Can we sing about Christ’s birth when it’s not Christmas?
“Of the Father’s Love Begotten” was one of my favorite Christmas hymns growing up. To this day, it brings back memories of my dad’s famous Christmas Eve services at our Baptist church in rural Pennsylvania. I can still see the candles, the snow, the food waiting at home (which often included a Chinese dish or two, which is a story for another time). And I can hear the music: the choir, the praise band, the instrumentalists, my brother cranking out some jazzy arrangement of “God Rest Ye Merry, Gentlemen” on his trumpet. It was the highlight of the calendar year for my dad. There was no event, concert, or worship service that occupied as much of my father’s time, sweat, and creativity as did those two precious services on December 24th. This epic evening of exulting in our Savior’s birth became so famous (or rather “infamous”) that the weary and exhausted Spacht family dubbed it “The Greatest Show on Earth!”
This is not to say that my dad viewed the evening as primarily an occasion to showcase skill and astound attendees with acrobatic feats of musicianship (the likes of which have not been seen or heard in Erie County since).
Okay, maybe there was a little of that.
But, my dad understood something about the incarnation that I think I’ve only started to appreciate recently. It’s this – the incarnation should elicit from us profound, deep, and exuberant worship.
Our Lord’s coming to earth is often overshadowed in our collective gospel-narrative consciousness by the paraphernalia of the “Christmas Season.” We’ll often hear phrases like “Remember, He’s the reason for the season!” – as if there’s the actual temptation to forget that God had to enter time and space through being conceived by the Holy Spirit, developing from a single cell inside a womb, and being born through painful labor by a girl who wasn’t technically married – oh, and breathing his first breath in a barn with no doctors, medical instruments, or anesthetics. It’s the kind of stuff that would make for a preposterous tall-tale (“When I was your age, I had to walk 6 miles to school, uphill both ways, through the snow, in July…”), except it wasn’t. This was our salvation. This was God’s rescue plan for His children. Without the stall there is no cross. No “it is finished.” No “He has risen!”
Has it ever struck you as funny that we don’t say “Hey, don’t forget, He’s the reason for the season” around Easter time?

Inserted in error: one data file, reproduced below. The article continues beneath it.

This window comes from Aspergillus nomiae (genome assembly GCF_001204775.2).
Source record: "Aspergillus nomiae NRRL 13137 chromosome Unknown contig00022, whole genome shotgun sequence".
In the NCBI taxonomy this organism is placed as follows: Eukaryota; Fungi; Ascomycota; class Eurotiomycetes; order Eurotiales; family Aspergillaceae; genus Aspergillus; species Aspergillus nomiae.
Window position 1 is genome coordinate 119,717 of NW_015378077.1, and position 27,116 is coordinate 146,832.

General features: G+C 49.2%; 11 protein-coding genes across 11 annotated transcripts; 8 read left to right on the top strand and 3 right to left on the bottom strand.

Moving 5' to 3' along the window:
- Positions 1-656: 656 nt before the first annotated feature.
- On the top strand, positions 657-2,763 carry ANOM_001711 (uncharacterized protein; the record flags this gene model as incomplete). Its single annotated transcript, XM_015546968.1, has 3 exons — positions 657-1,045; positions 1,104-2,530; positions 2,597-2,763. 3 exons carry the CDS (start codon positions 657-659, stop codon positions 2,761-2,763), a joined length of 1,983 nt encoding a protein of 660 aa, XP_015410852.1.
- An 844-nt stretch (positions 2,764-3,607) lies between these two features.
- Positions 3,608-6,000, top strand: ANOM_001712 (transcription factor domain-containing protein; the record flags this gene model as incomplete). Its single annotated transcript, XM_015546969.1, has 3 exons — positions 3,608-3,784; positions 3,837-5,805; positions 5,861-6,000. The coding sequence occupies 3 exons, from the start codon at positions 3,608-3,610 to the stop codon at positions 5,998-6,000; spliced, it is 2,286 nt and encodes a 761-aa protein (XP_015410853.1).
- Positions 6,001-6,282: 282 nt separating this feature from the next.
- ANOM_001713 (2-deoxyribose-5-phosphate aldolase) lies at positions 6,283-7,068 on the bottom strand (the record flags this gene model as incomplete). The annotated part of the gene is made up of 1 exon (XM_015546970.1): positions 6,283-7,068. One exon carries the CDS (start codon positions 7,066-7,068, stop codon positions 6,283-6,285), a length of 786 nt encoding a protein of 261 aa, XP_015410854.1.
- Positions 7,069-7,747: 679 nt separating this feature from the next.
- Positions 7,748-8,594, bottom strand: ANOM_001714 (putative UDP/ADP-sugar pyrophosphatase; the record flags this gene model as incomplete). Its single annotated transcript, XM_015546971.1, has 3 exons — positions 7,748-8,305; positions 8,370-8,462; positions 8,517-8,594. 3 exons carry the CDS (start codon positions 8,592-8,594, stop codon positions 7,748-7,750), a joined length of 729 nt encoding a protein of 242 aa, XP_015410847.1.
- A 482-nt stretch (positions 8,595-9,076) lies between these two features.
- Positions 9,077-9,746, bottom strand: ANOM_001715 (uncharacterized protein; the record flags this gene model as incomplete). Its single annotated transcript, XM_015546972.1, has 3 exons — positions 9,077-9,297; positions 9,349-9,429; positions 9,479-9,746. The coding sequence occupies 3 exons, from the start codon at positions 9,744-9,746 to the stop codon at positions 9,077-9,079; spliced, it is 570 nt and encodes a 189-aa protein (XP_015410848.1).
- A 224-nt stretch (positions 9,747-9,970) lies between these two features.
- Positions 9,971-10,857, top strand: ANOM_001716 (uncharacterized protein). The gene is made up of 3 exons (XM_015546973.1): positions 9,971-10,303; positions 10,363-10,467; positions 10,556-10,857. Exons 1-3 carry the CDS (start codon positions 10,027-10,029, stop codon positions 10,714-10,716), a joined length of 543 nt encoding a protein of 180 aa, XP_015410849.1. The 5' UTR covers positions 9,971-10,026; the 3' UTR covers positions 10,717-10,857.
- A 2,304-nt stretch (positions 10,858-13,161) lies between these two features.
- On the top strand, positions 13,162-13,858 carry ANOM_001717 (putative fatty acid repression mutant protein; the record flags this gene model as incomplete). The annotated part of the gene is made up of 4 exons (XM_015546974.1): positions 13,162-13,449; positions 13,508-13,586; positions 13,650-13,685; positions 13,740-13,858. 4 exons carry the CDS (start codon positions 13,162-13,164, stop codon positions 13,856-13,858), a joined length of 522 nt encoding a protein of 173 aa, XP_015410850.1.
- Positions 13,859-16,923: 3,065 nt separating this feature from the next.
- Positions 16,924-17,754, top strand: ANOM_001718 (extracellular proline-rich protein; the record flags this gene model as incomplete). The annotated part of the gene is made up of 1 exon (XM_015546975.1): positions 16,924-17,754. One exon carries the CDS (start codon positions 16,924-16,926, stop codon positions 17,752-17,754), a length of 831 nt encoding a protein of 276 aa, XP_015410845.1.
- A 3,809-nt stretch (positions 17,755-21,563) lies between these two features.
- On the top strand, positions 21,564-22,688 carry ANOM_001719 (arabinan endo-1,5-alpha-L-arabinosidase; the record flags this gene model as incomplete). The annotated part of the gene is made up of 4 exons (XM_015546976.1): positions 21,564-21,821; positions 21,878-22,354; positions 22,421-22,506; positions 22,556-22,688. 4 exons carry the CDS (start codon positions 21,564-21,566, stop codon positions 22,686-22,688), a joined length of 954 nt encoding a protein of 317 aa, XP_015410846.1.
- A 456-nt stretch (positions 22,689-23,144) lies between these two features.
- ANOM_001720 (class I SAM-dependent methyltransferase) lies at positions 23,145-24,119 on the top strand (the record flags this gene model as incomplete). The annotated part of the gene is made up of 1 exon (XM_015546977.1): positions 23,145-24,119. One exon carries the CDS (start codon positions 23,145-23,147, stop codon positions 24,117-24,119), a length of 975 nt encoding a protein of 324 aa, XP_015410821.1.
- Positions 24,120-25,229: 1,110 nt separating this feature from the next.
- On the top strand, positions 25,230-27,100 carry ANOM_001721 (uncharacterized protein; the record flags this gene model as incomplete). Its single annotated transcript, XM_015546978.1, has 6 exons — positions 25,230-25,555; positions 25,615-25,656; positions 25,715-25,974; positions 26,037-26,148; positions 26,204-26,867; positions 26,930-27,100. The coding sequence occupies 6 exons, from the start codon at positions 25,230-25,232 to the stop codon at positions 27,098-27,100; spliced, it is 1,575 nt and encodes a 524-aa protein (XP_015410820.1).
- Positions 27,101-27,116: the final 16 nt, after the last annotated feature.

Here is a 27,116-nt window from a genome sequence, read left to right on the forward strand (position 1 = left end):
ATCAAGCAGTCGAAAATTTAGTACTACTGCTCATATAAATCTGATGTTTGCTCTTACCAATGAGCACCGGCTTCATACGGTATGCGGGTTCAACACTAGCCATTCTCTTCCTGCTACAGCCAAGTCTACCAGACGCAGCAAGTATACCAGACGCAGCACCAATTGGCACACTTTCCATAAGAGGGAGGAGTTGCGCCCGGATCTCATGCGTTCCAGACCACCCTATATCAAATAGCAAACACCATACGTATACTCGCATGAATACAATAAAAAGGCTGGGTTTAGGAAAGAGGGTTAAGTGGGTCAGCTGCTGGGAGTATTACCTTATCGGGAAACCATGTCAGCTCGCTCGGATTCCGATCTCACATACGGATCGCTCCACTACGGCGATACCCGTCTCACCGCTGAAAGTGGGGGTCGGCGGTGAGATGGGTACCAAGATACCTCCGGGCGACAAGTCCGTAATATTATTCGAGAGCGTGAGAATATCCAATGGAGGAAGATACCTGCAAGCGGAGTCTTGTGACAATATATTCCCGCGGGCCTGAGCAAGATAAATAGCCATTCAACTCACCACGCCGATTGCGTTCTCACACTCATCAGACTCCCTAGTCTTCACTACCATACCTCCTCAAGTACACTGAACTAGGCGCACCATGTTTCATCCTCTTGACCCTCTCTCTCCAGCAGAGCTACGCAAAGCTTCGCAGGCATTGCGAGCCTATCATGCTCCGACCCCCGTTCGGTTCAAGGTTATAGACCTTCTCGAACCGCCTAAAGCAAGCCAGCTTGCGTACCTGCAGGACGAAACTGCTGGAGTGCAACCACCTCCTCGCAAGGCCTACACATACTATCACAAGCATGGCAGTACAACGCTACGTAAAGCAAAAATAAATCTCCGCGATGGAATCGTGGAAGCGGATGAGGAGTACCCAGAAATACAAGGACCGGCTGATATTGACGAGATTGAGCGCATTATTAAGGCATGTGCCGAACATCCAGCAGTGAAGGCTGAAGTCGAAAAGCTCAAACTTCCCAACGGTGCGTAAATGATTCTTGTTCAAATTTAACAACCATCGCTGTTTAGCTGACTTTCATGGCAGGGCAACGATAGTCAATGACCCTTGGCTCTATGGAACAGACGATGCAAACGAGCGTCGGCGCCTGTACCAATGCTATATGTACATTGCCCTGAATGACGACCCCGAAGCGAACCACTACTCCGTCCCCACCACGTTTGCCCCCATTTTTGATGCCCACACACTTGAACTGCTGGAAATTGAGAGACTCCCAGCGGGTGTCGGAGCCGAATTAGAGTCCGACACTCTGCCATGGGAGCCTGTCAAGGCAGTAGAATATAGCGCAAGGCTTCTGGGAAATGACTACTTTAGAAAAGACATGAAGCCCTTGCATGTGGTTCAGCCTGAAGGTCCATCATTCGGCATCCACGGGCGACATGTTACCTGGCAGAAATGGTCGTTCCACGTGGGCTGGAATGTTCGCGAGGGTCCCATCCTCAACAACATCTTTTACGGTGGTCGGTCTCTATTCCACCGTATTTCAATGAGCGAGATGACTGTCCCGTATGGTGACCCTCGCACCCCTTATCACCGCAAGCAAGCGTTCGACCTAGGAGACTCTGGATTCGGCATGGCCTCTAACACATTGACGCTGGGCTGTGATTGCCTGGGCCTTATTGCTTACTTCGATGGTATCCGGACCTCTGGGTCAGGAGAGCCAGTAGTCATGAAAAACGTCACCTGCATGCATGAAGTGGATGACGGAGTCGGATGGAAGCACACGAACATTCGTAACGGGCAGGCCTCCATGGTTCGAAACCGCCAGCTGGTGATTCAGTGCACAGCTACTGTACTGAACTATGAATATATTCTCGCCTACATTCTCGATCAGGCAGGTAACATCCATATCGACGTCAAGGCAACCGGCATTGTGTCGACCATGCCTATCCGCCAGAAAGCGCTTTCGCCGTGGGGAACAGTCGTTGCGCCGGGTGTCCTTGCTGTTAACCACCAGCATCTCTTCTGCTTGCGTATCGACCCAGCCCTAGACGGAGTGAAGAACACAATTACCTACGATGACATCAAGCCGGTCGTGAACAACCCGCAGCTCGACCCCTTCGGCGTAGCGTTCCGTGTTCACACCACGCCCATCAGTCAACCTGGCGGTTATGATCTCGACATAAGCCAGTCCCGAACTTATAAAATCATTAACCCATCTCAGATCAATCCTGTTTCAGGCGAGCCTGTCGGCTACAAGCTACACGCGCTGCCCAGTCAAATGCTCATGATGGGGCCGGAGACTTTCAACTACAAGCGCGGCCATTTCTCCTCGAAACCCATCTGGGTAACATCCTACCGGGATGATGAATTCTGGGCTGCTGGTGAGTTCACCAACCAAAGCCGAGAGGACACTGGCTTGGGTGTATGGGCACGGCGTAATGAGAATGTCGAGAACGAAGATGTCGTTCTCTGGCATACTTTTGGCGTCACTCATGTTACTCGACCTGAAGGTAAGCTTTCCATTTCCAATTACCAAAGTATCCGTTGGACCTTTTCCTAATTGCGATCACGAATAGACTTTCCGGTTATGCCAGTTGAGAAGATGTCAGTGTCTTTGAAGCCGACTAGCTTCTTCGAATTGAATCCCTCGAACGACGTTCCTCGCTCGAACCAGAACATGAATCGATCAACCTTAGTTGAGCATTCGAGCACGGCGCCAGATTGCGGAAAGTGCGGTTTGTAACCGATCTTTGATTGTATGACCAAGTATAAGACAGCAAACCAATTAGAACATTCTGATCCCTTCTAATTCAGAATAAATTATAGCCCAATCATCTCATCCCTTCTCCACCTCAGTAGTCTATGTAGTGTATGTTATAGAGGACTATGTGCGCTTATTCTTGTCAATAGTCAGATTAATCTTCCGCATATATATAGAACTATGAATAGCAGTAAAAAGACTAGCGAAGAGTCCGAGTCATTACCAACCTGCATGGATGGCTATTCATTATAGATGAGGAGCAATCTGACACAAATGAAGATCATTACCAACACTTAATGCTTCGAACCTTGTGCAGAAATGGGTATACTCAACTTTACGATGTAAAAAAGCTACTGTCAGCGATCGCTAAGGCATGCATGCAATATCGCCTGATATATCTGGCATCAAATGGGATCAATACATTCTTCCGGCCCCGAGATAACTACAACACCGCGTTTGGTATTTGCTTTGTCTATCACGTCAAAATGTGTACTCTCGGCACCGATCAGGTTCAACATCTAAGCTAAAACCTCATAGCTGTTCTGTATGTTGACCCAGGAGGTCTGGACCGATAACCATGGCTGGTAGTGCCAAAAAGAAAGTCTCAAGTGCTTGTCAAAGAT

I wonder if Western Christianity has minimized the significance of the incarnation because we typically only sing about it during a time of year when flying reindeer, talking snowmen, and various green plants decking every conceivable cranny abound? In our cross-centered, gospel-centered awakening, I wonder if it might not be time to purposefully add some “incarnation-centered” worship and dialogue to the mix?
In some small way, I think “Of the Father, to the World” begins to accomplish this.
Yes, I did write it during the traditional “Christmas Season.” And yes, I did first introduce it during my own Christmas Eve services at my church in Florida. But, I think it gives the manger story “teeth” and pathos in a way that cuts through the plastic veneer so that it can be used throughout the year.
I actually didn’t intend or plan on writing any sort of addendum to an already beautiful, nearly perfect hymn of the faith (which is over 1,500 years old!). The gall!
The words and tune came to me a few years ago as I was rehearsing the hymn on my own before a Christmas Eve service. I just sang it. I don’t even think I edited it or tried to make it rhyme. In those moments of practicing, it felt right and necessary to declare in praise, “You ARE Alpha! You ARE Omega! You ARE my Savior! You ARE coming again!” And so “Of the Father, to the World” was born.
The Christmas season can be a very painful time for some of us. My own dad passed away at the age of 50 over six years ago. In a sweet and bitter way, Christmas can never be the same as it was during those years of “The Greatest Show On Earth.” In fact, it’s that reality that led me to write “God is with us, no more fear; Death is conquered, dry your tears” – which at first can seem rather out of character for a Christmas worship song. But that’s exactly the point.
Because we should not relegate the reality of the incarnation to a few weeks of the year, its theological implications should affect and enhance ALL other areas of our faith.
Because He came, we know He’ll come again. Because God is with us, fear can flee from our hearts. Because the baby grew up and died, was buried, and rose again, we know that when we die, we shall live again. And because an infant took its first breath in a lonely barn, we know that when those we love take their last, the Creator and Sustainer of all life has not abandoned us, but in that moment continues to be our “Everlasting Amen.” Maranatha!
In addition to serving as a full-time Director of Worship, Joshua Spacht is an arranger, orchestrator, and songwriter for several Nashville publishers. He also writes music for multi-media. He and his wife Carolyn live just outside D.C. where they enjoy taking in the sights, sounds, and especially the food of the nation’s capital. You can follow their foodie escapades on twitter and Facebook.